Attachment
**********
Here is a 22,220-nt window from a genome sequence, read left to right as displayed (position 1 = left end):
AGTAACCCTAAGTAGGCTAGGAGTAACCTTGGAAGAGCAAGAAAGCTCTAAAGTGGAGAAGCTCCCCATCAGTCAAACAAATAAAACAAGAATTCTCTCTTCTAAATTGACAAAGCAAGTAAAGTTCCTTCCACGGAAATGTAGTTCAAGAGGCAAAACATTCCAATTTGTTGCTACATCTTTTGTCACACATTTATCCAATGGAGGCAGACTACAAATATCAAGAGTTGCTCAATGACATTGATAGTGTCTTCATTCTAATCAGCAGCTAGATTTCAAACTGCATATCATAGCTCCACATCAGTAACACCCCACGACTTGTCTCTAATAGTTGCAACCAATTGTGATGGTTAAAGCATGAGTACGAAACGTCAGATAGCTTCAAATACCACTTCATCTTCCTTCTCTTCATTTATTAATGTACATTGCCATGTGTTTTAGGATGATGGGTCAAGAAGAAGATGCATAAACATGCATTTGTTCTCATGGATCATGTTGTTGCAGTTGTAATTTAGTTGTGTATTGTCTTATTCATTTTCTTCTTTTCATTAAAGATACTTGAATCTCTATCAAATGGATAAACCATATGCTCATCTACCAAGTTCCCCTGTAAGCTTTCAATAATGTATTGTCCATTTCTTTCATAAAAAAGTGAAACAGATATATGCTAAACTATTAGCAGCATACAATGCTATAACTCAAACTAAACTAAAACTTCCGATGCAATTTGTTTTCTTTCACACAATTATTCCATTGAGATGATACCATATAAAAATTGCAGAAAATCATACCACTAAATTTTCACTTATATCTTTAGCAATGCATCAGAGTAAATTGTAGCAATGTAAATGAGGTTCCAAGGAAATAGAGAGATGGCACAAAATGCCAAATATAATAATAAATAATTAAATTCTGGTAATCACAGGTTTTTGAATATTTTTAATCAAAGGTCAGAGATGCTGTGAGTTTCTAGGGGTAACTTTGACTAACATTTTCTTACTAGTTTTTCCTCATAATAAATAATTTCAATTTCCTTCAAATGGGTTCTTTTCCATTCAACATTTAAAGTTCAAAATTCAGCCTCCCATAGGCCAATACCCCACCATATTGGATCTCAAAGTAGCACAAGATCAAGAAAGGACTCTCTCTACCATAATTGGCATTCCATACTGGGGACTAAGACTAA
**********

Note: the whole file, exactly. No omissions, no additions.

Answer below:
Here is a 22,220-nt window from a genome sequence, read left to right as displayed (position 1 = left end):
AGTAACCCTAAGTAGGCTAGGAGTAACCTTGGAAGAGCAAGAAAGCTCTAAAGTGGAGAAGCTCCCCATCAGTCAAACAAATAAAACAAGAATTCTCTCTTCTAAATTGACAAAGCAAGTAAAGTTCCTTCCACGGAAATGTAGTTCAAGAGGCAAAACATTCCAATTTGTTGCTACATCTTTTGTCACACATTTATCCAATGGAGGCAGACTACAAATATCAAGAGTTGCTCAATGACATTGATAGTGTCTTCATTCTAATCAGCAGCTAGATTTCAAACTGCATATCATAGCTCCACATCAGTAACACCCCACGACTTGTCTCTAATAGTTGCAACCAATTGTGATGGTTAAAGCATGAGTACGAAACGTCAGATAGCTTCAAATACCACTTCATCTTCCTTCTCTTCATTTATTAATGTACATTGCCATGTGTTTTAGGATGATGGGTCAAGAAGAAGATGCATAAACATGCATTTGTTCTCATGGATCATGTTGTTGCAGTTGTAATTTAGTTGTGTATTGTCTTATTCATTTTCTTCTTTTCATTAAAGATACTTGAATCTCTATCAAATGGATAAACCATATGCTCATCTACCAAGTTCCCCTGTAAGCTTTCAATAATGTATTGTCCATTTCTTTCATAAAAAAGTGAAACAGATATATGCTAAACTATTAGCAGCATACAATGCTATAACTCAAACTAAACTAAAACTTCCGATGCAATTTGTTTTCTTTCACACAATTATTCCATTGAGATGATACCATATAAAAATTGCAGAAAATCATACCACTAAATTTTCACTTATATCTTTAGCAATGCATCAGAGTAAATTGTAGCAATGTAAATGAGGTTCCAAGGAAATAGAGAGATGGCACAAAATGCCAAATATAATAATAAATAATTAAATTCTGGTAATCACAGGTTTTTGAATATTTTTAATCAAAGGTCAGAGATGCTGTGAGTTTCTAGGGGTAACTTTGACTAACATTTTCTTACTAGTTTTTCCTCATAATAAATAATTTCAATTTCCTTCAAATGGGTTCTTTTCCATTCAACATTTAAAGTTCAAAATTCAGCCTCCCATAGGCCAATACCCCACCATATTGGATCTCAAAGTAGCACAAGATCAAGAAAGGACTCTCTCTACCATAATTGGCATTCCATACTGGGGACTAAGACTAA